FRIDAY, May 29 (HealthDay News) -- Playing music in neonatal units may help premature babies to feed better and reduce their pain, according to a review published online on May 28 in the Archives of Disease in Childhood: Fetal & Neonatal Edition.
Lisa Hartling, of the University of Alberta in Edmonton, Canada, and colleagues conducted a review of nine randomized controlled trials, of which six were designed to assess the effect of music on response to pain, three each during circumcision and heel prick tests, while the remaining three studies examined the impact of music on physiological and behavioral parameters.
The overall quality of the research methodology of the studies was poor, but one pilot study of 23 babies undergoing circumcision was of high quality and concluded that heart rate, oxygen saturation, and pain improved when the babies were exposed to music, while three low-quality studies for pain response during heel prick tests found some benefits to exposure to music, the researchers found. Another study found music resulted in significant feeding rate improvements, the authors note.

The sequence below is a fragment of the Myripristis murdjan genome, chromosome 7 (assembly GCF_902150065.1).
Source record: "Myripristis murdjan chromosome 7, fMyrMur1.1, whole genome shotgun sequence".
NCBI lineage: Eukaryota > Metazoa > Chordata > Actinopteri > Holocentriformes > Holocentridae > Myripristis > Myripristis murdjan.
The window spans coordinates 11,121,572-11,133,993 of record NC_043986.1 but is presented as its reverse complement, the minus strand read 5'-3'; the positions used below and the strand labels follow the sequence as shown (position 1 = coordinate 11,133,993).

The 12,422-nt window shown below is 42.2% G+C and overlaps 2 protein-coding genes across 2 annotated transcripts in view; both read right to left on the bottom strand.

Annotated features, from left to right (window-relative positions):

"There is preliminary evidence to suggest that music may have beneficial effects in terms of physiological parameters, behavioral states and pain reduction during painful medical procedures," Hartling and colleagues conclude. "However, most trials conducted to date are of poor methodological quality. Additional methodologically rigorous, randomized controlled trials are warranted to confirm and to further elucidate the benefits of music for neonates."
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